Original Research

Alien trees, shrubs and creepers invading indigenous vegetation in the Hluhluwe-Umfolozi Game Reserve Complex in Natal

I. A. W. Macdonald
Bothalia | Vol 14, No 3/4 | a1268 | DOI: https://doi.org/10.4102/abc.v14i3/4.1268 | © 1983 I. A. W. Macdonald | This work is licensed under CC Attribution 4.0
Submitted: 05 November 1983 | Published: 06 November 1983

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Abstract

The results of a survey and monitoring programme conducted in the Hluhluwe-Umfolozi Game Reserve Complex in Natal are presented. The area consists of 900 km2  of savanna and forest vegetation.

Twenty alien tree, shrub and creeper species currently invading indigenous vegetation within the Complex are listed. Herbaceous aliens were not surveyed.

An analysis of the habitats being invaded by these alien plants is presented and it is concluded that riverine and forest-edge habitats are those most seriously threatened by alien plant infestations.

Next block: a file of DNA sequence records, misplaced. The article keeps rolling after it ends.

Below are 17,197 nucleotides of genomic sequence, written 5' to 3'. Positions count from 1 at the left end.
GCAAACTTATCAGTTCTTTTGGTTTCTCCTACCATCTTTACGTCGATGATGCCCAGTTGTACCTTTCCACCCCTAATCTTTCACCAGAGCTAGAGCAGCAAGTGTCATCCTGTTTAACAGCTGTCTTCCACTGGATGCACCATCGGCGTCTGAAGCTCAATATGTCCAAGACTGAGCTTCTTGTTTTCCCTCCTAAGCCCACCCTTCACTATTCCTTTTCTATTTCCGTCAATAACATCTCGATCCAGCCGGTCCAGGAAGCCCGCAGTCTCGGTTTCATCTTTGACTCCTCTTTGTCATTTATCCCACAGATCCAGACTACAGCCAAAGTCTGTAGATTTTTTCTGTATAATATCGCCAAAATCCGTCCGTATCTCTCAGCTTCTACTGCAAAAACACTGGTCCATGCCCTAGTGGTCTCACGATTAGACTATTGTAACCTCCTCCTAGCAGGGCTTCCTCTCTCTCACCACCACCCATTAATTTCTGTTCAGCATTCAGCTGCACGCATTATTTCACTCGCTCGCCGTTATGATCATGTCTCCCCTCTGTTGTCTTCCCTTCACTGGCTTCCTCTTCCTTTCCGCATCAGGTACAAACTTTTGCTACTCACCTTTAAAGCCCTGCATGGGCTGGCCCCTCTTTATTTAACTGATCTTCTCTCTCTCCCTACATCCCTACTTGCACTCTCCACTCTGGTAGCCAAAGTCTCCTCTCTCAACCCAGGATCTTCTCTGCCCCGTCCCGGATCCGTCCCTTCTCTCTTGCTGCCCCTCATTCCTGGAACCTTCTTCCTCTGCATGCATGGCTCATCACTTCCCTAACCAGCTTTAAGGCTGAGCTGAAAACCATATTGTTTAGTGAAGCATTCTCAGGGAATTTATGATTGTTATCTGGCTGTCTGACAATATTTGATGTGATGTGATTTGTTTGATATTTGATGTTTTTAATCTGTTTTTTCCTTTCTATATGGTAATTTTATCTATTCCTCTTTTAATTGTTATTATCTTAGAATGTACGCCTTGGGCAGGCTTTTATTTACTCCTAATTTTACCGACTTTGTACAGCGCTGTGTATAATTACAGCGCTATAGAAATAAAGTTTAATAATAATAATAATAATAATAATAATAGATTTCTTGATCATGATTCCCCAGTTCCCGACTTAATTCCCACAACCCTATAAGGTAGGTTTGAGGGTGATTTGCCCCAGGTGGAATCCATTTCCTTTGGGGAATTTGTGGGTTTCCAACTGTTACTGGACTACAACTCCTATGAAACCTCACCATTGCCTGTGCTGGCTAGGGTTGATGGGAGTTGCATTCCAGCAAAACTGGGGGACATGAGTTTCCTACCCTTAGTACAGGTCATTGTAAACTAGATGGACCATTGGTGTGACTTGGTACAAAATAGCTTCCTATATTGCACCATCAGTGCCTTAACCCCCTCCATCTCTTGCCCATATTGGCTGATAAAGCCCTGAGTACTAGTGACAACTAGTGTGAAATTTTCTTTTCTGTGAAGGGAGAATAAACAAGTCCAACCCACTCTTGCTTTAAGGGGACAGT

The distribution, nature and history of the infestations of each species are summarized. Distribution maps given for the eight species which are currently most important in the Complex. The potential threat posed by each species is estimated and the species are ranked in order of priority for control action.

The South American composite, Chromolaena (Eupatorium) odorata, is identified as being the alien species currently posing the greatest threat to natural vegetation in the Complex. The Asian tree, Melia azedarach, is considered the second most important alien species invading the area. It is concluded that both these species should be declared noxious weeds throughout the Republic and that research into their biological control is urgently required.


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Crossref Citations

1. Invasive alien trees and water resources in South Africa: case studies of the costs and benefits of management
D.C Le Maitre, B.W van Wilgen, C.M Gelderblom, C Bailey, R.A Chapman, J.A Nel
Forest Ecology and Management  vol: 160  issue: 1-3  first page: 143  year: 2002  
doi: 10.1016/S0378-1127(01)00474-1